Madam C.J. Walker

Black History Month Profile


Sarah Breedlove or Madam C.J. Walker was born on December 23, 1867, in Delta, Louisiana. She was born free, to two former slaves Owen and Minerva Breedlove.

However, Walker was later orphaned at the young age of 7 and was sent to live with her sister in Mississippi. At 14, Walker gave birth to her one and only child, A’ Lelia Walker in 1885. During the 1890s, Walker developed a scalp ailment, causing a majority of her hair to fall out. At her hair’s expense, she began to experiment and create home remedies to help fix her condition.

Walker began working as a hair-care agent for a similar African-American entrepreneur in 1905 named Annie Malone. Walker aspired to create a business after working for Malone, for her hair-care pomade formula and heated combs. After Breedlove met Charles Joseph Walker, she then changed her name and went by Madam C.J. Walker. With her husband’s help in 1907, the two went throughout the South promoting her hair products.

The following year Walker opened a factory and business school in Pittsburgh. She founded the Madam C.J. Walker Manufacturing Company in 1910. She transferred her business to Indianapolis and continued promoting it throughout the Caribbeans in 1913. That same year she donated money towards the construction of a YMCA in Indianapolis. She also donated more than 5,000 to the NAACP (National Association for the Advancement of Colored People).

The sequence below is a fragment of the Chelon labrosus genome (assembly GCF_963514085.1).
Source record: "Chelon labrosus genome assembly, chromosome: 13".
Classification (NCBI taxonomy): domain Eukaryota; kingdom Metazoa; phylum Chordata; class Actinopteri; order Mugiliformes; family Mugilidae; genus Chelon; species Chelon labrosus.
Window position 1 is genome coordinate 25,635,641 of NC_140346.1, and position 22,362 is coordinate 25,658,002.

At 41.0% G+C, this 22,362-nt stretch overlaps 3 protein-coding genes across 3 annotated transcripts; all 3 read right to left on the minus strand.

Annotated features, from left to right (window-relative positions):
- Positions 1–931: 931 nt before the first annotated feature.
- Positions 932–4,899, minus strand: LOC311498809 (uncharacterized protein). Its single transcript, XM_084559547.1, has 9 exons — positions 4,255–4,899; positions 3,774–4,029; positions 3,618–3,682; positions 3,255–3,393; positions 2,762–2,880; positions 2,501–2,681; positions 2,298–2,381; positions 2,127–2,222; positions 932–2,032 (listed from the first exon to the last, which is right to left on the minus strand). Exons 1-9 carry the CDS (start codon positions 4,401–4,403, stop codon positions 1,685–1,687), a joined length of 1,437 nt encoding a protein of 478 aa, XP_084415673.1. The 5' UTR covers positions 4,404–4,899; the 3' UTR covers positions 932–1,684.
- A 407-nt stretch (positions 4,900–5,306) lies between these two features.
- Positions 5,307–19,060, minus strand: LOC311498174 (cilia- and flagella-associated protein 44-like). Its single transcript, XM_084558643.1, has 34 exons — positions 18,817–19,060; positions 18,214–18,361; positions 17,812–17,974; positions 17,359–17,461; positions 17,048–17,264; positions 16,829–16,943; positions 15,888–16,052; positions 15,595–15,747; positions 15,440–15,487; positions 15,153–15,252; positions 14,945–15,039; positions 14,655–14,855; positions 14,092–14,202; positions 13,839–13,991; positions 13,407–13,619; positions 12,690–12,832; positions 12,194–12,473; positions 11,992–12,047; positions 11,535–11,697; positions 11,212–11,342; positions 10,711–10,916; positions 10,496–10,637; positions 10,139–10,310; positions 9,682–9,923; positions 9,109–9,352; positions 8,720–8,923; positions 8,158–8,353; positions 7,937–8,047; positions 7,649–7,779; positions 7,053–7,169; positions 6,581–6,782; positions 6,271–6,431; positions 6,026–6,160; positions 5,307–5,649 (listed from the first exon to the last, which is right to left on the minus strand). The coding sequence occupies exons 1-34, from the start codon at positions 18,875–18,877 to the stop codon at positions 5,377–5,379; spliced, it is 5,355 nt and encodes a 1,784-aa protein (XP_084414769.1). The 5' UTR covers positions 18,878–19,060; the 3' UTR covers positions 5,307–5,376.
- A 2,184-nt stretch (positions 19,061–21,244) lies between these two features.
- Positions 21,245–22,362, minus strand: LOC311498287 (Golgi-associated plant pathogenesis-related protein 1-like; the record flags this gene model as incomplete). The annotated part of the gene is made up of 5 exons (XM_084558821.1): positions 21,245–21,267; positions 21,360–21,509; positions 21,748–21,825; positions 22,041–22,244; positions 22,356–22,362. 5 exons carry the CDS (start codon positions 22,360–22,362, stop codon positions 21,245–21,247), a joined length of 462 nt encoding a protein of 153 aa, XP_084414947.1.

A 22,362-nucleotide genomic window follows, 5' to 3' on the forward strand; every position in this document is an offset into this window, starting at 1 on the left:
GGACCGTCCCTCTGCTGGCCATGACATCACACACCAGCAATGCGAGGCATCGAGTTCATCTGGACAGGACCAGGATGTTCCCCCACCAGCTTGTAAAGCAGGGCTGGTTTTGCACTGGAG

Walker died on May 25, 1919. After her death, her business had made than $1 million. Her net worth was more than $600,000 and was credited as one of the first African-American millionaires. Her daughter went on to become apart of the Harlem Renaissance and her one-third of Walker’s net worth went to her, while the rest went to various charities.